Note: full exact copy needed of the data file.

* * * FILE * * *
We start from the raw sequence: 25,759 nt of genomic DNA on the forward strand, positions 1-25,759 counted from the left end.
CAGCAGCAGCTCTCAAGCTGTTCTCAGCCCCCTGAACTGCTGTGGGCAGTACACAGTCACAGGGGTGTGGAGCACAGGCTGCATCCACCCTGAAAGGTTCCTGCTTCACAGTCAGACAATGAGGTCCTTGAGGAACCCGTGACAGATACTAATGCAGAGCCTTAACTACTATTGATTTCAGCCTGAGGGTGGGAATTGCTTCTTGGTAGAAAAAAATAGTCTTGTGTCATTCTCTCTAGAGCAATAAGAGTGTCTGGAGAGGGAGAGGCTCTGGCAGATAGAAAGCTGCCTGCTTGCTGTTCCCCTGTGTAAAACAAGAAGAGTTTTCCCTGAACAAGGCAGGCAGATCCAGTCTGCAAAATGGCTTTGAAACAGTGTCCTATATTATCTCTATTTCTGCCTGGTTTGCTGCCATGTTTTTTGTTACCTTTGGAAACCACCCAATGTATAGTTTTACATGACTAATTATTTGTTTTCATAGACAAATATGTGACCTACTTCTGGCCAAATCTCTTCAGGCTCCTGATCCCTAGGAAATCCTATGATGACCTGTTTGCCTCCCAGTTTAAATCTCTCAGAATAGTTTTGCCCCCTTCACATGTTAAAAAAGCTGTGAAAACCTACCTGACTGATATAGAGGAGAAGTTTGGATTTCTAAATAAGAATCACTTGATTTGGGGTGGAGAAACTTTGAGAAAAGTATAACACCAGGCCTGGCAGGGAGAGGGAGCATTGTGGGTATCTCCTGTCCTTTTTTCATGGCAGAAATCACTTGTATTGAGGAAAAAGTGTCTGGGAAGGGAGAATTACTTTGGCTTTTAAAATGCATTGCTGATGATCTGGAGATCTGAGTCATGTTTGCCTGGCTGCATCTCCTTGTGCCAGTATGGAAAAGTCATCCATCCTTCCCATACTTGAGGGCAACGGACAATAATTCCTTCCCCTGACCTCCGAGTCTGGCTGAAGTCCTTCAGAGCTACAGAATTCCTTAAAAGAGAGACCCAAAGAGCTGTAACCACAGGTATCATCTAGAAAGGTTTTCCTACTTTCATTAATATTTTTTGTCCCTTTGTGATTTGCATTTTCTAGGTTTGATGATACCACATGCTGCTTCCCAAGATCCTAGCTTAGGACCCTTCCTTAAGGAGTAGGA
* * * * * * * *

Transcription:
We start from the raw sequence: 25,759 nt of genomic DNA on the forward strand, positions 1-25,759 counted from the left end.
CAGCAGCAGCTCTCAAGCTGTTCTCAGCCCCCTGAACTGCTGTGGGCAGTACACAGTCACAGGGGTGTGGAGCACAGGCTGCATCCACCCTGAAAGGTTCCTGCTTCACAGTCAGACAATGAGGTCCTTGAGGAACCCGTGACAGATACTAATGCAGAGCCTTAACTACTATTGATTTCAGCCTGAGGGTGGGAATTGCTTCTTGGTAGAAAAAAATAGTCTTGTGTCATTCTCTCTAGAGCAATAAGAGTGTCTGGAGAGGGAGAGGCTCTGGCAGATAGAAAGCTGCCTGCTTGCTGTTCCCCTGTGTAAAACAAGAAGAGTTTTCCCTGAACAAGGCAGGCAGATCCAGTCTGCAAAATGGCTTTGAAACAGTGTCCTATATTATCTCTATTTCTGCCTGGTTTGCTGCCATGTTTTTTGTTACCTTTGGAAACCACCCAATGTATAGTTTTACATGACTAATTATTTGTTTTCATAGACAAATATGTGACCTACTTCTGGCCAAATCTCTTCAGGCTCCTGATCCCTAGGAAATCCTATGATGACCTGTTTGCCTCCCAGTTTAAATCTCTCAGAATAGTTTTGCCCCCTTCACATGTTAAAAAAGCTGTGAAAACCTACCTGACTGATATAGAGGAGAAGTTTGGATTTCTAAATAAGAATCACTTGATTTGGGGTGGAGAAACTTTGAGAAAAGTATAACACCAGGCCTGGCAGGGAGAGGGAGCATTGTGGGTATCTCCTGTCCTTTTTTCATGGCAGAAATCACTTGTATTGAGGAAAAAGTGTCTGGGAAGGGAGAATTACTTTGGCTTTTAAAATGCATTGCTGATGATCTGGAGATCTGAGTCATGTTTGCCTGGCTGCATCTCCTTGTGCCAGTATGGAAAAGTCATCCATCCTTCCCATACTTGAGGGCAACGGACAATAATTCCTTCCCCTGACCTCCGAGTCTGGCTGAAGTCCTTCAGAGCTACAGAATTCCTTAAAAGAGAGACCCAAAGAGCTGTAACCACAGGTATCATCTAGAAAGGTTTTCCTACTTTCATTAATATTTTTTGTCCCTTTGTGATTTGCATTTTCTAGGTTTGATGATACCACATGCTGCTTCCCAAGATCCTAGCTTAGGACCCTTCCTTAAGGAGTAGGA